Microeconomic Theory
Econ 101A
Fall 2008
GSI: Eva Vivalt
Section Notes 2: Consumer Theory
1
Utility Maximization Problem
Problem setup:
•
Two goods:
x
1
and
x
2
with prices
p
1
and
p
2
.
•
Consumers have a ﬁxed income,
I
, and thus are constrained to spend less or equal to the amount
I
on goods
x
1
and
x
2
. Thus the budget constraint can be expressed as:
p
1
x
1
+
p
2
x
2
≤
I
.
•
It is impossible to consume negative amounts of goods, so
x
1
≥
0
,x
2
≥
0.
•
Consumers maximize utility
U
(
x
1
,x
2
) which is increasing in both
x
1
and
x
2
and quasiconcave in
(
x
1
,x
2
).
•
Consumers are price takers, which means that they take prices as ﬁxed (i.e. no impact of their
individual demands on prices. This can be justiﬁed by postulating a large number of consumers).
Since utility is increasing in both
x
1
and
x
2
, we can safely assume that the budget constraint holds with
equality. Also, we will assume that the nonnegativity constraints are slack, so that
x
1
>
0 and
x
2
>
0.
Setting the inequalities to equality, combining the two constraints, and rearranging a bit we get the
standard utility maximization problem (or UMP):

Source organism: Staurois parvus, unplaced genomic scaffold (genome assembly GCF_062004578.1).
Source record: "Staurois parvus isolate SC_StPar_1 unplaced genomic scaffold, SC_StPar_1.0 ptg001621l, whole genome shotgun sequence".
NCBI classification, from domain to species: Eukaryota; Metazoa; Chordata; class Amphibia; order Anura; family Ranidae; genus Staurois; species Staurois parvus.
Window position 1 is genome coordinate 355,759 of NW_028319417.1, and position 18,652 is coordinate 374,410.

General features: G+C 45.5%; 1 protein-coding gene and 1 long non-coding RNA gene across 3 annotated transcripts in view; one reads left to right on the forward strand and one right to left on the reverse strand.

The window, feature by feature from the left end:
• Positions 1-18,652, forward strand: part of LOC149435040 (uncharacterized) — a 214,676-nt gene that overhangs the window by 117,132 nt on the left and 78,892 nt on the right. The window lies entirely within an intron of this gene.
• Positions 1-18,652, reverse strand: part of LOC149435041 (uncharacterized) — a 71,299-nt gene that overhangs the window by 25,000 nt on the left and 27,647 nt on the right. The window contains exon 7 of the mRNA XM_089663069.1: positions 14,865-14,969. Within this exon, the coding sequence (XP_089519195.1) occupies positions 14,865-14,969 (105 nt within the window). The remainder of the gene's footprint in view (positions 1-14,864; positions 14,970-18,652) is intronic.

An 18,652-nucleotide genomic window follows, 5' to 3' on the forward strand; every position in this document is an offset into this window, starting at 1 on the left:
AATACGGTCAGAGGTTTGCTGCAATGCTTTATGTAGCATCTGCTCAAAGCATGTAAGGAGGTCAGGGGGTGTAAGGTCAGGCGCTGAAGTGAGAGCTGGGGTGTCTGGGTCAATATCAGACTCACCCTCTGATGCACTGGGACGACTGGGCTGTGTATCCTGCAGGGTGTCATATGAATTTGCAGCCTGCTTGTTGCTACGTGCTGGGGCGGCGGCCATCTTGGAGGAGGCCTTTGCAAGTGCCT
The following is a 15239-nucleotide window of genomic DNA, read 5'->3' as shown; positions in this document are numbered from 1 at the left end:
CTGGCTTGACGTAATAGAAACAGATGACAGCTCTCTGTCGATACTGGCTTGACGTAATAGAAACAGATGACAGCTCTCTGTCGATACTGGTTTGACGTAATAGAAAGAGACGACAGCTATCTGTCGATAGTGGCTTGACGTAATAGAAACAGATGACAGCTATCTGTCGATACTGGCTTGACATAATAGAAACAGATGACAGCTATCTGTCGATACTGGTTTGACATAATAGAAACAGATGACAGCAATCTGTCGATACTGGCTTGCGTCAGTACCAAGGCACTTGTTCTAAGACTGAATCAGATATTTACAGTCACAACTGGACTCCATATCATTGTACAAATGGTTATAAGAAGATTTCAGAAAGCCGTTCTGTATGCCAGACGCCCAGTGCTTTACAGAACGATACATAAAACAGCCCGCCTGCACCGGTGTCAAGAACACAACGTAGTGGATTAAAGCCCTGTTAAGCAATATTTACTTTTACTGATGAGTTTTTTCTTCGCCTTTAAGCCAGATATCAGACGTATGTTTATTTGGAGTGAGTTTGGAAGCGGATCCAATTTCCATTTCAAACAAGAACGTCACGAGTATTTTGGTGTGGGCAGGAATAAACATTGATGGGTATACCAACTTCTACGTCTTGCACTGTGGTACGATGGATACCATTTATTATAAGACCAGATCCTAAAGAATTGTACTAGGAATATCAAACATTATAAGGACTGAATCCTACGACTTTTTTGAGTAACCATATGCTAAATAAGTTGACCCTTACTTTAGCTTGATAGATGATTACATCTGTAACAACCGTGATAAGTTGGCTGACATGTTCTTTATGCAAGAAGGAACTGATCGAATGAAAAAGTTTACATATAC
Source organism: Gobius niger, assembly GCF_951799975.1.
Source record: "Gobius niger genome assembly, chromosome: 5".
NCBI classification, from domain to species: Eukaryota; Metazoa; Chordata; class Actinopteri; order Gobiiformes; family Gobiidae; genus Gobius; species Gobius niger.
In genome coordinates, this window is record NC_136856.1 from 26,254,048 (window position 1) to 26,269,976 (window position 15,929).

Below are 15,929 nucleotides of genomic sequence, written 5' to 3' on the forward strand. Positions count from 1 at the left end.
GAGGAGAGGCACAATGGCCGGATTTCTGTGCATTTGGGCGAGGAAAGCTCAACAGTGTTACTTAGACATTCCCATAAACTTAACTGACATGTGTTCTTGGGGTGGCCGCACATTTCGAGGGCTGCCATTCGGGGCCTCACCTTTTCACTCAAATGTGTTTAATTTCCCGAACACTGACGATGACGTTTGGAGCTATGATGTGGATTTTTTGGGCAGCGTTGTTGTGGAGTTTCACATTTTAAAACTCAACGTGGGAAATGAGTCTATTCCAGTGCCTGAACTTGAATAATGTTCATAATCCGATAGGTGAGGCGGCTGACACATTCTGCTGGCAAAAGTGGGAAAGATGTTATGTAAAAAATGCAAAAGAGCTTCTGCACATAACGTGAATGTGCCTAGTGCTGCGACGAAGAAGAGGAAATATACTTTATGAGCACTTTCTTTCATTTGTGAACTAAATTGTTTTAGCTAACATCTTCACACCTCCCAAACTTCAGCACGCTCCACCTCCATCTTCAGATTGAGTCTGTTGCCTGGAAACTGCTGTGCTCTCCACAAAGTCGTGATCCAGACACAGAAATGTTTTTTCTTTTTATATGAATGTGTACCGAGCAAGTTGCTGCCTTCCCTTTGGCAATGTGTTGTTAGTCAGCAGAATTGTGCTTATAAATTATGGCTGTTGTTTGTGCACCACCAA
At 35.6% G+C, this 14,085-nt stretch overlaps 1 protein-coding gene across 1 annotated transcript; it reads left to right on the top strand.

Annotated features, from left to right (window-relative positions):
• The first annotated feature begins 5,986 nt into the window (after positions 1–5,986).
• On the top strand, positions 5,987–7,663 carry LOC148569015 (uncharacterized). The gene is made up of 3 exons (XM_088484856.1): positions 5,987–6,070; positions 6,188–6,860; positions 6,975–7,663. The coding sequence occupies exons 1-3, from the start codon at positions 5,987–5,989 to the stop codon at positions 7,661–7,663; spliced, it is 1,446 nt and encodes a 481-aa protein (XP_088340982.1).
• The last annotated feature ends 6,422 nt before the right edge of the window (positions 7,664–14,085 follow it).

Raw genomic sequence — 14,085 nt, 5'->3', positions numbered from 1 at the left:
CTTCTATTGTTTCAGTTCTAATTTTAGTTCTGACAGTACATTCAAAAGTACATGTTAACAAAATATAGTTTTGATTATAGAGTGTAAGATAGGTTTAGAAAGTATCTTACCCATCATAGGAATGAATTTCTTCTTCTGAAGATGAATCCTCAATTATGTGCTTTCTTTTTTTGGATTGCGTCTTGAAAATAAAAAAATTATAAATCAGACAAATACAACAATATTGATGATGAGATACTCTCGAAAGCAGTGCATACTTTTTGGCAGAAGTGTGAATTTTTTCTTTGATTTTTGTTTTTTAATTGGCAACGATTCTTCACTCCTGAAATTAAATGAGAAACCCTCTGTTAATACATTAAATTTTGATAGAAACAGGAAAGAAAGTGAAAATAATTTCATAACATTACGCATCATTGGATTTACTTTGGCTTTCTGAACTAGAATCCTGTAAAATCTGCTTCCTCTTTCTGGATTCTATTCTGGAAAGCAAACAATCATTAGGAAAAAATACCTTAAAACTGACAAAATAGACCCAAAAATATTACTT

max
x
1
,x
2
U
(
x
1
,x
2
) s.t.
p
1
x
1
+
p
2
x
2
=
I
We can solve this constrained maximization problem by writing the Lagrangian:
L
(
x
1
,x
2
,λ
) =
U
(
x
1
,x
2
)

λ
[
p
1
x
1
+
p
2
x
2

I
]
and ﬁnding the FOCs:
∂L
∂x
1
=
U
1
(
x
*
1
,x
*
2
)

λ
*
x
1
= 0
∂L
∂x
2
=
U
2
(
x
*
1
,x
*
2
)

λ
*
x
2
= 0
∂L
∂λ
=

[
p
1
x
*
1
+
p
2
x
*
2

I
] = 0
The solution yields the Lagrange multiplier
λ
*
=
λ
*
(
p
1
,p
2
,I
) and the ordinary demand functions
x
*
1
=
x
*
1
(
p
1
,p
2
,I
) and
x
*
2
=
x
*
2
(
p
1
,p
2
,I
).
1
1
These are actually uncompensated demand functions. The functions are “uncompensated” because price changes will
cause utility changes – a situation which does not occur with compensated demand curves.
1